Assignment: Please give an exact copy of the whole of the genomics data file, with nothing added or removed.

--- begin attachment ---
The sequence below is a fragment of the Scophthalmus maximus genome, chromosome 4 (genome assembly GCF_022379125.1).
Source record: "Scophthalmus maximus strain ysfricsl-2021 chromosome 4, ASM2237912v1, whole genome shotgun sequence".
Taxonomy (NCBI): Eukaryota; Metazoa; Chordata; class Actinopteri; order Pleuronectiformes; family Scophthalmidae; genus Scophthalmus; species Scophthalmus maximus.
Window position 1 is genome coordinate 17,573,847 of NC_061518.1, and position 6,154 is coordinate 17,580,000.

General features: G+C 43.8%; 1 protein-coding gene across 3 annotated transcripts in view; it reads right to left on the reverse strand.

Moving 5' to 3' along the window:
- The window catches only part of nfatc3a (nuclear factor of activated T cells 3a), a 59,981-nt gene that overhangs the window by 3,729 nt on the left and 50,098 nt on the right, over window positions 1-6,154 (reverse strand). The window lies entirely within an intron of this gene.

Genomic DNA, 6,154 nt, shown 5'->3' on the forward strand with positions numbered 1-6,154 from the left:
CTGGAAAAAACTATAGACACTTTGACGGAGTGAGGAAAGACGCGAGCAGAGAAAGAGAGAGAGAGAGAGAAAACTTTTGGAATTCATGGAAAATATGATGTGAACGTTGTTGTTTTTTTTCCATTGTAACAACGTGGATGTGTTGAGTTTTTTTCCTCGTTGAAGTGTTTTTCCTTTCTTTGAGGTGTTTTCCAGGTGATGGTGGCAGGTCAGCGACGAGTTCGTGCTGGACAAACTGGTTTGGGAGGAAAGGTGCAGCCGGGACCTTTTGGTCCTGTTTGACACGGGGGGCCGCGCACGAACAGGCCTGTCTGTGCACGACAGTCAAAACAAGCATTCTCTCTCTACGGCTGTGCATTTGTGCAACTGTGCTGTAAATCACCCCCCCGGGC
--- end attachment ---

The sequence below is a fragment of the Scophthalmus maximus genome, chromosome 4 (genome assembly GCF_022379125.1).
Source record: "Scophthalmus maximus strain ysfricsl-2021 chromosome 4, ASM2237912v1, whole genome shotgun sequence".
Taxonomy (NCBI): Eukaryota; Metazoa; Chordata; class Actinopteri; order Pleuronectiformes; family Scophthalmidae; genus Scophthalmus; species Scophthalmus maximus.
Window position 1 is genome coordinate 17,573,847 of NC_061518.1, and position 6,154 is coordinate 17,580,000.

General features: G+C 43.8%; 1 protein-coding gene across 3 annotated transcripts in view; it reads right to left on the reverse strand.

Moving 5' to 3' along the window:
- The window catches only part of nfatc3a (nuclear factor of activated T cells 3a), a 59,981-nt gene that overhangs the window by 3,729 nt on the left and 50,098 nt on the right, over window positions 1-6,154 (reverse strand). The window lies entirely within an intron of this gene.

Genomic DNA, 6,154 nt, shown 5'->3' on the forward strand with positions numbered 1-6,154 from the left:
CTGGAAAAAACTATAGACACTTTGACGGAGTGAGGAAAGACGCGAGCAGAGAAAGAGAGAGAGAGAGAGAAAACTTTTGGAATTCATGGAAAATATGATGTGAACGTTGTTGTTTTTTTTCCATTGTAACAACGTGGATGTGTTGAGTTTTTTTCCTCGTTGAAGTGTTTTTCCTTTCTTTGAGGTGTTTTCCAGGTGATGGTGGCAGGTCAGCGACGAGTTCGTGCTGGACAAACTGGTTTGGGAGGAAAGGTGCAGCCGGGACCTTTTGGTCCTGTTTGACACGGGGGGCCGCGCACGAACAGGCCTGTCTGTGCACGACAGTCAAAACAAGCATTCTCTCTCTACGGCTGTGCATTTGTGCAACTGTGCTGTAAATCACCCCCCCGGGC